Benson Theatre Renovation Underway As Historic Building Gets an Extensive Update

Inisde of the Benson Theatre as renovation work gets underway. (Photo by Jack Williams, NET News)
Listen to this story: 

July 16, 2020 - 6:45am

A dream to return a nearly 100-year-old building in the Benson area of Omaha to its former glory is closer to reality. Work has started on the renovation of the historic Benson Theatre, a building that has had many lives over the years, but will soon fill a local need.

The roar of giant fans cooling the stuffy inside of a brick building along Maple Street in Benson makes things hard to hear, but it’s clear Andy Cavan is happy to be here. He’s the construction superintendent in charge of transforming bare brick walls and a concrete floor into an elegant theater.

"It’s got to go back to where it should be," Cavan said. "And we actually found some really cool old windows hidden that were from the original façade of the building. Nobody knew they were here until yesterday."

Benson Theatre Executive Director Amy Ryan. (Photo by Jack Williams, NET News)

This building has been a part of the Benson neighborhood for a long time. It started as a vaudeville theater in 1923, became a film theater in 1939, and later was an appliance store, ceramic shop, and most recently a fitness supply warehouse.

That’s where Amy Ryan comes in. She used to run a pizza shop a few doors down and has been in Benson since the mid 90s. In a makeshift office, she’s now on a new mission: to return the theater to its former glory. She convinced this part of Benson needs a new kind of community space.

"Although it’s thriving right now, it’s also very much an adult entertainment neighborhood," Ryan said. "I lovingly call it Hollywood Boulevard. So there’s a lot of people that live in this neighborhood whose needs are not addressed."

The Benson Theatre non-profit organization bought the building in 2014 with the vision of turning it into a place for films, live theater, comedy, spoken word and music performances at night, and an education center during the day.

"This is a space that is inclusive," Ryan said. "So it considers older adults, it considers young people, special needs groups, we have a lot of them in Benson, need to be addressed. 17% of the population lives under the poverty level north of here."

Benson Theatre Programming Director Michal Simpson. (Photo by Jack Williams, NET News) 

The renovation has been a community effort. Fundraising started eight years ago and there’s still about $500,000 to go on a $4 million goal. Ryan says prominent names like Mannheim Steamroller founder Chip Davis, the Mammal Family Foundation and philanthropists Dan and Esther Hamann, along with local organizations, have been the driving force behind the renovation effort.

"We have over 100 community partners because they’re able to bring their programming in and all we do is host and keep a safe space, keep the lights on," Ryan said.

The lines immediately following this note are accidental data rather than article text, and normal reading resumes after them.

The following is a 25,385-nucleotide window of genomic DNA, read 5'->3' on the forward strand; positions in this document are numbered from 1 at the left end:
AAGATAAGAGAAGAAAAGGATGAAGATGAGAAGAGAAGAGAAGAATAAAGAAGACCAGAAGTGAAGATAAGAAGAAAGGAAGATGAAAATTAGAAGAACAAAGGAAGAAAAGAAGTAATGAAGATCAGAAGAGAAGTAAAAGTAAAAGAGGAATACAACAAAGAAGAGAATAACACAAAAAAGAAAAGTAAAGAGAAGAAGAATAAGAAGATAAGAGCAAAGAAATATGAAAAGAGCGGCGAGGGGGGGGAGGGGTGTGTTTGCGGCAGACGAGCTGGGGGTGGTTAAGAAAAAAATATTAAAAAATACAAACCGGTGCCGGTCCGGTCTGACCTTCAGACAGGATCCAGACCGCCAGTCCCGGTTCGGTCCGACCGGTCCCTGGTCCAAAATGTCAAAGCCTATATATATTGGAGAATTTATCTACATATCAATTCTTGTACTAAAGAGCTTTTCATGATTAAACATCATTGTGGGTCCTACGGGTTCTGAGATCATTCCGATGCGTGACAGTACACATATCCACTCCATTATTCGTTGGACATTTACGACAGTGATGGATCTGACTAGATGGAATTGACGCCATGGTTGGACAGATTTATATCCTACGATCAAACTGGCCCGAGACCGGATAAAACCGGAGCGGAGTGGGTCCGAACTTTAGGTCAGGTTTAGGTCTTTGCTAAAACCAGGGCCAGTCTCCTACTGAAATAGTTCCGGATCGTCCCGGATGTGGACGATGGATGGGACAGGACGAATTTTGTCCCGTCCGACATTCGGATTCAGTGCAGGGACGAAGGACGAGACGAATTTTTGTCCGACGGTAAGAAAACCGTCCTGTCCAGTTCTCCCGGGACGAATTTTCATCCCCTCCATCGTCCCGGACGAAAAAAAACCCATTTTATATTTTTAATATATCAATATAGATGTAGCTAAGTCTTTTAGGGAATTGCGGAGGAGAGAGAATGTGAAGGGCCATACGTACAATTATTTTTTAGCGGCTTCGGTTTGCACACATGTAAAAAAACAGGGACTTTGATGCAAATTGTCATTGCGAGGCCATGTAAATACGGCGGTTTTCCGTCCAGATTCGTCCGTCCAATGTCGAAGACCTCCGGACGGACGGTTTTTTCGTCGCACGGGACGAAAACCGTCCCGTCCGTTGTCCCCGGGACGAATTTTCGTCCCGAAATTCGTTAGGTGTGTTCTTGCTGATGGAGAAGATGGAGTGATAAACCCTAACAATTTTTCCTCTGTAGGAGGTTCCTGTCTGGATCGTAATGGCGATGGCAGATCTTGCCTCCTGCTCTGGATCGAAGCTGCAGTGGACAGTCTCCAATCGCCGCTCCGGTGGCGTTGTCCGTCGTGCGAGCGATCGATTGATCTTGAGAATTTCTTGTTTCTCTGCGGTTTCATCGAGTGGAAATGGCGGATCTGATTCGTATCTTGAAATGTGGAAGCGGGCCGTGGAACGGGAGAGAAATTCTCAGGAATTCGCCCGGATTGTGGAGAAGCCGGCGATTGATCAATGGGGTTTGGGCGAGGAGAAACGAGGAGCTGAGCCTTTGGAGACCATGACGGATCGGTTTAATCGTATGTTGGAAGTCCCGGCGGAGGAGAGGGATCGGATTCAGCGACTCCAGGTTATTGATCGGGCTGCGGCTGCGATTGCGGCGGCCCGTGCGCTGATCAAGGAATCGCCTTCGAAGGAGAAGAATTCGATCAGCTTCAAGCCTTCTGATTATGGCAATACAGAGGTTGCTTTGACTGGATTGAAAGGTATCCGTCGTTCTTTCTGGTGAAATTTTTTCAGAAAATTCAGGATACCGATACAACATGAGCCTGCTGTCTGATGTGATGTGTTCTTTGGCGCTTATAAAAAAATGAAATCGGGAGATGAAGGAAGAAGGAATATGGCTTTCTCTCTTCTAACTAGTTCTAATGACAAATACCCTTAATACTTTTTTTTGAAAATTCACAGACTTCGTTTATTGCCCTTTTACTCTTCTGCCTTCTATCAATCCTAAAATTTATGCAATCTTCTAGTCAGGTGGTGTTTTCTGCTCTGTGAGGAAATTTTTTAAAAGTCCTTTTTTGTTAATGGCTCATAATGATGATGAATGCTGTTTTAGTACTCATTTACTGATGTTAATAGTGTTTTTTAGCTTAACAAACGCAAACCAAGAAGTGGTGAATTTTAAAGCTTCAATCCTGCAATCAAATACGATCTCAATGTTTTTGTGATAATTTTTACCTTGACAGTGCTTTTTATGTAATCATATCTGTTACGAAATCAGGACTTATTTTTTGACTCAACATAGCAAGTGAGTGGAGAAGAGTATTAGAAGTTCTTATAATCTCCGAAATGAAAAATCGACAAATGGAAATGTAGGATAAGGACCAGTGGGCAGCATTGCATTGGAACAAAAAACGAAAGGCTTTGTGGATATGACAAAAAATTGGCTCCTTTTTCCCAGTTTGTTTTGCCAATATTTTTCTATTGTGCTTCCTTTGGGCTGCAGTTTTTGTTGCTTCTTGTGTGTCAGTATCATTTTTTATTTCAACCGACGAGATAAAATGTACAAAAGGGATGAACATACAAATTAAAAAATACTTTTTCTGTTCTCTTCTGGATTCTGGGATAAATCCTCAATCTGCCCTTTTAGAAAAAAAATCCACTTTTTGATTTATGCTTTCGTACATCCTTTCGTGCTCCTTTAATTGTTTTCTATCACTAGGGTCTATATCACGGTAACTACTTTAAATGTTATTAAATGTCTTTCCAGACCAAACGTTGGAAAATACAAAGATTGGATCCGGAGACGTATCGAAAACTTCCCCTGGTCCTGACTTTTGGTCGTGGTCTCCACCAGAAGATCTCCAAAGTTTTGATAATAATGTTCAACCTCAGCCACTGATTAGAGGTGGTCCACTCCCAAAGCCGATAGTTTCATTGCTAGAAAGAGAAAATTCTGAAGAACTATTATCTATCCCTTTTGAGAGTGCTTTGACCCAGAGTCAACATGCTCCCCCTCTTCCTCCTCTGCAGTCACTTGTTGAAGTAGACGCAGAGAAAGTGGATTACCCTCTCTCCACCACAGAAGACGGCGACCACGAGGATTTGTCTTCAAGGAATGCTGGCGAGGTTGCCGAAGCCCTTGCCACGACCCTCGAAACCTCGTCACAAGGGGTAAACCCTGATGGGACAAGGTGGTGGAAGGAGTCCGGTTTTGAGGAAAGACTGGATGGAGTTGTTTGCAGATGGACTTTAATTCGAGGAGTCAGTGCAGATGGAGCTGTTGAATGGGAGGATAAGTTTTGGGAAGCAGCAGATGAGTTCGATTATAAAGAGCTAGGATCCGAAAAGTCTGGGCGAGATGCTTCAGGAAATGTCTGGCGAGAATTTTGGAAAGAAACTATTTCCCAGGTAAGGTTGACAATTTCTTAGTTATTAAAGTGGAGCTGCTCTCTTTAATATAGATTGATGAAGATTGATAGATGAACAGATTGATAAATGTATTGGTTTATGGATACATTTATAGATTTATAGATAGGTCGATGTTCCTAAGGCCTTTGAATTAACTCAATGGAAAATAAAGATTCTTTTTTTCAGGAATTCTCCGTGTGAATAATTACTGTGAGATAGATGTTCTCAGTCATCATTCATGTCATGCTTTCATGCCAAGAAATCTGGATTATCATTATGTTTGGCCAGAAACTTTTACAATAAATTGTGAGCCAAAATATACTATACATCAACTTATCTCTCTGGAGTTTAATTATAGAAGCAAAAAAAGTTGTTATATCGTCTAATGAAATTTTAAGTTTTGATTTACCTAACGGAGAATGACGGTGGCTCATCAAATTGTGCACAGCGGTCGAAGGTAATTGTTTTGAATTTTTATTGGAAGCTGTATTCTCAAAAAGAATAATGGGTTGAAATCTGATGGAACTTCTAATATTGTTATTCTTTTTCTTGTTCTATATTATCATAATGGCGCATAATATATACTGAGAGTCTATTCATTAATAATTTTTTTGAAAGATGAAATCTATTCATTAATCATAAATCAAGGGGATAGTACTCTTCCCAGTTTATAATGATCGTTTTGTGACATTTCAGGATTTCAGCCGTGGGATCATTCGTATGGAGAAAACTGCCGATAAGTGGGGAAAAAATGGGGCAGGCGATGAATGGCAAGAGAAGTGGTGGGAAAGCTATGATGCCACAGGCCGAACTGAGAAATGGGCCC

The space won’t be a traditional theater with all-fixed seating. It will have a couple of rows of fixed seats, but it will mostly be interchangeable and will feature high-top tables, booths and open areas that will all be wheelchair accessible.  

"The space is designed for you to use it in any way you might need it," she said.  

Benson Theatre programming director Michal Simpson has the task of filling the theater with activities, both at night and during the day. About ten percent of its use will be for corporate events and private rentals, but the rest will be other things, including educational activities.

Construction superintendent Andy Cavan and Amy Ryan look at old window salvaged from Benson Theatre. (Photo by Jack Williams, NET News)

"A lot of theaters and those types of facilities sit empty during the day and they’re only used for cultural and entertainment events in the evening," Simpson said. "So we can use this space during the day to help people learn skills, lift themselves up and all those things that would allow them to be sustainable and to focus more on making a living doing their art form."     

Back in the gutted theater space, Amy Ryan points to huge, steel beams holding up the roof — they’ve been here for almost 100 years.

"These were horse-drawn beams that you see," Ryan said. "They had a whole row of horses that the blacksmith set-up to help raise the roof on this thing, and it’s still here." 

They’ll also use the original apron for the front of the stage, some of the cornice and ornamental pieces will be saved, and the color scheme will be the same as the original theater.

With a big smile on her face, Ryan is looking forward to the next chapter in the Benson Theatre’s rich history.

"What makes me so excited is the idea of sharing a space with people where my job is to operate," Ryan said. "And that’s what I can contribute, is operations and taking care of people. I love it." 



blog comments powered by Disqus